Campaigners have today written to the European Food Safety Authority (EFSA) and the European Commission challenging the appointment of an industry expert to the public body. The official complaint argues that a senior figure and expert in risk communication should not have been appointed to the agency because of her close links to industry .
Corporate Europe Observatory, Testbiotech and Food & Water Europe are urging the Commission to introduce new rules on what they describe as “reverse revolving doors” – where industry lobbyists take up jobs within EU institutions – as part of the on-going review of EU staff regulations.
In an article on the case, Corporate Europe Observatory (CEO) argues that employees who have previously lobbied for or otherwise represented private sector interests face a conflict of interests when employed by a public institution . CEO is calling on the Commission to introduce a ‘cooling-off’ period of at least two years before being allowed to take up a post in a related public institution.
The article details how a senior EFSA employee previously represented the food industry body EUFIC in a number of EU fora – including EFSA – promoting industry’s interests in the area of risk management, before being appointed to the agency. The employee is now responsible for developing risk management guidelines for EFSA.
Corporate Europe Observatory spokesperson Olivier Hoedeman said:
“This case highlights the potential conflict of interest between private sector and public interests. The employee’s approach to risk management has been developed in food industry lobby networks, where protecting the reputation and profitability of industry are the main priorities. EFSA is supposed to protect public safety – not the profits of industry.”
“Such situations create a very real risk of a conflict of interest. That is why the Commission must tighten the staff rules and introduce a cooling off period of at least two years for industry insiders moving to EU institutions, including EFSA.”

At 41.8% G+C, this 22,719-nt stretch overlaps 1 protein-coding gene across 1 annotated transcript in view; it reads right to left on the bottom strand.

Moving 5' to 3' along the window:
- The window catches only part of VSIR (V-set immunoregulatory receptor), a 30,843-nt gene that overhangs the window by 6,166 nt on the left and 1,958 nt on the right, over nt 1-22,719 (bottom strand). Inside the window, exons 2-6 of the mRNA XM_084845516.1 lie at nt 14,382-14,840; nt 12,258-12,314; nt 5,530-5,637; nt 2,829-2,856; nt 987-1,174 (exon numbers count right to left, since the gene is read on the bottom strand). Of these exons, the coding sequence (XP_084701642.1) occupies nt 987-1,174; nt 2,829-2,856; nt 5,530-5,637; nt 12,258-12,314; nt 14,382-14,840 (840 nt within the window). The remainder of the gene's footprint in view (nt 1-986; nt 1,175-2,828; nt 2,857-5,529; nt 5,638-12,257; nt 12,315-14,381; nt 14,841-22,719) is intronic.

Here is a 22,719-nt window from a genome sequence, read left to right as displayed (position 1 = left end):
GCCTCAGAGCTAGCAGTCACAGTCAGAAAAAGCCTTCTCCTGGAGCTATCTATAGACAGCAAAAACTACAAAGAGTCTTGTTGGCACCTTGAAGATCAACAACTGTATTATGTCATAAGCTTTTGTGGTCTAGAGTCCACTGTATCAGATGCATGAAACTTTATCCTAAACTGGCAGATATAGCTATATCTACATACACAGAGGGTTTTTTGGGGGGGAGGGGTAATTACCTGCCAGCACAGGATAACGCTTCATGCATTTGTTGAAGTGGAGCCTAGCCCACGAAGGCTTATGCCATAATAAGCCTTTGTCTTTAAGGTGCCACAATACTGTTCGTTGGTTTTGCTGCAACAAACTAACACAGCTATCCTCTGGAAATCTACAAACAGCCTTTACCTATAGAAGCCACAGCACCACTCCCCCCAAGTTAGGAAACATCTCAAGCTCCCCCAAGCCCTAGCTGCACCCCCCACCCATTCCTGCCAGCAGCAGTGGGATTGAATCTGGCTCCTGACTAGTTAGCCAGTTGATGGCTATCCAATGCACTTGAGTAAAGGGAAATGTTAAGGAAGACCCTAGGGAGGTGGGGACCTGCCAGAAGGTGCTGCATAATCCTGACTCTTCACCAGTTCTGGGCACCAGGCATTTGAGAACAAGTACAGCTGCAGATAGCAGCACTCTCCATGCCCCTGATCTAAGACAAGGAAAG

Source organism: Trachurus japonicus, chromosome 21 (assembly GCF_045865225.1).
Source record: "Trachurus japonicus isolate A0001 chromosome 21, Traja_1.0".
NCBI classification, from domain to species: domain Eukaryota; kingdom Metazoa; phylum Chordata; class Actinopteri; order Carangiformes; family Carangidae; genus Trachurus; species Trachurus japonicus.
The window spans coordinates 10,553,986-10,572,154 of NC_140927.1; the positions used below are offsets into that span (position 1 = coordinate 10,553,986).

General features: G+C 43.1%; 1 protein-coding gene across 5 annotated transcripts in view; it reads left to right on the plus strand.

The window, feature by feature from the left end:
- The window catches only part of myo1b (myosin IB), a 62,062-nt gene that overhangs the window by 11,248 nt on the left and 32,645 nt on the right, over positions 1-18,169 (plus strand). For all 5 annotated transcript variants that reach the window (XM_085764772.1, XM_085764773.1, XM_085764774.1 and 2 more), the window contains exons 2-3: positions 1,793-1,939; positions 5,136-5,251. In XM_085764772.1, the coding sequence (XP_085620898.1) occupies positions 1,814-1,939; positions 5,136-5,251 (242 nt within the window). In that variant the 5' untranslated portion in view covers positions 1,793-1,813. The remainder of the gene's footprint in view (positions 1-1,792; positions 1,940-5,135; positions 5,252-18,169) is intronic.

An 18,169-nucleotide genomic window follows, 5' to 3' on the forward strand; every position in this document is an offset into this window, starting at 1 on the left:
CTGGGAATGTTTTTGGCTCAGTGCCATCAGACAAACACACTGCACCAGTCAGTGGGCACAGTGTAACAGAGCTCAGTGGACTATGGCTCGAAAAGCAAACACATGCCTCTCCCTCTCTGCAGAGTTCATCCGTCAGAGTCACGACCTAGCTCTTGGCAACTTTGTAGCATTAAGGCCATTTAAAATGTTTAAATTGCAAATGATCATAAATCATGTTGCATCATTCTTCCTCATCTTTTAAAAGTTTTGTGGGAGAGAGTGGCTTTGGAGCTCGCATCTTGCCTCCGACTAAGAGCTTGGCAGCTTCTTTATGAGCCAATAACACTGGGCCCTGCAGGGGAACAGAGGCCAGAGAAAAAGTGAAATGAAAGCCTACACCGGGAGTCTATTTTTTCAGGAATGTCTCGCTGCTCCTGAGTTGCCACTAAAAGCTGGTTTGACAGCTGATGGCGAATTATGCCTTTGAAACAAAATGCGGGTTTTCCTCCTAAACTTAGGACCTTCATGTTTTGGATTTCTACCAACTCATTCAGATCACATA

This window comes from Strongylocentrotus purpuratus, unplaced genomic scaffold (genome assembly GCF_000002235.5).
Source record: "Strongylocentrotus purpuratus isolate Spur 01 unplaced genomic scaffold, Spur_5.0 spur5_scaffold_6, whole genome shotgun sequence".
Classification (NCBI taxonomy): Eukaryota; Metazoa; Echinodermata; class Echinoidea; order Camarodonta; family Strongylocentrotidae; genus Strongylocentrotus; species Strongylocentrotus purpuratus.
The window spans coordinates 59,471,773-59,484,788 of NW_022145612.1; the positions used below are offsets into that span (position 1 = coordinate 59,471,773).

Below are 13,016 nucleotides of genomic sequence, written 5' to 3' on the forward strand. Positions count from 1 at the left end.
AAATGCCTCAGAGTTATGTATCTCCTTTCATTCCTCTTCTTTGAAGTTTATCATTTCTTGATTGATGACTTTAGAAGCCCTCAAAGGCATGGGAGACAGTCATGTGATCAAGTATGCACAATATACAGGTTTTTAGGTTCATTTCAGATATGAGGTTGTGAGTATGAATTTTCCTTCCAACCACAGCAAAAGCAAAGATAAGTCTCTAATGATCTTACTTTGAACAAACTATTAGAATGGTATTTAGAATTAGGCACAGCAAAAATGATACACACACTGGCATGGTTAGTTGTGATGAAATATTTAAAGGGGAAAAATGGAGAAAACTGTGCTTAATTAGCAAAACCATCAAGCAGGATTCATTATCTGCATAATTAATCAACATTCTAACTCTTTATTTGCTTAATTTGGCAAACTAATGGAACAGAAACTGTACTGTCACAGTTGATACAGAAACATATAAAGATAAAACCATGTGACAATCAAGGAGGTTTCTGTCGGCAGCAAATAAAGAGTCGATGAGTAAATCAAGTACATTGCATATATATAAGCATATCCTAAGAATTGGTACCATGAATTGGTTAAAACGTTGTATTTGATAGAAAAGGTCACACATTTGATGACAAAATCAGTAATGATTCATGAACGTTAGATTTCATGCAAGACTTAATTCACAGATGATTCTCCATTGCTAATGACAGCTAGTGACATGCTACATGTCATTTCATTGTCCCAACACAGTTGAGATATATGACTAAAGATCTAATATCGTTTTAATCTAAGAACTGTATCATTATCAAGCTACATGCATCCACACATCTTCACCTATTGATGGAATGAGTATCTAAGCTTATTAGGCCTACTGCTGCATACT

In the United States, the Obama administration has recognised the potential risk of conflicts of interest in such situations. The President has required presidential appointees to disqualify themselves from matters that effect former employers and clients because of conflicts of interest and members of the US Senate have proposed a six-year ban on lobbyists wanting to enter congressional service . No similar measures have so far been proposed in the EU.
The Commission is currently reviewing the staff rules and the code of conduct for Commissioners following widespread concern after a number of former Commissioners moved into lobbying positions after stepping down this year .
EFSA has recently come under heavy criticism from MEPs and NGOs for its close links to industry. Diána Bánáti, chair of EFSA’s management board, last month had to resign from the board of directors of the International Life Sciences Institute (ILSI), a lobby group funded by food companies. The European Ombudsman is investigating a complaint against EFSA for allowing the former head of its Genetically Modified Organisms Unit to become a lobbyist for biotech giant Syngenta without any ‘cooling-off’ period.
Olivier Hoedeman, email: email@example.com, tel: + 32 474 486 545
 Letters to EFSA and the Commission: http://www.corporateeurope.org/lobbycracy/content/2010/11/big-food-shapi...
 “How EFSA let Big Food shape its risk communication policy”, Corporate Europe Observatory, November 2010. http://www.corporateeurope.org/system/files/files/article/EFSA_big_food_...
 S.3272 – Close the Revolving Door Act of 2010 (Introduced in Senate - IS), 111th Congress (2009-2010), Senator Michael Bennet, 28 April 2010. http://thomas.loc.gov/cgi-bin/query/z?c111:S.3272:
 “‘Revolving doors’ scandals force commission to overhaul code”, EUobserver, 11 November 2010. http://euobserver.com/18/31248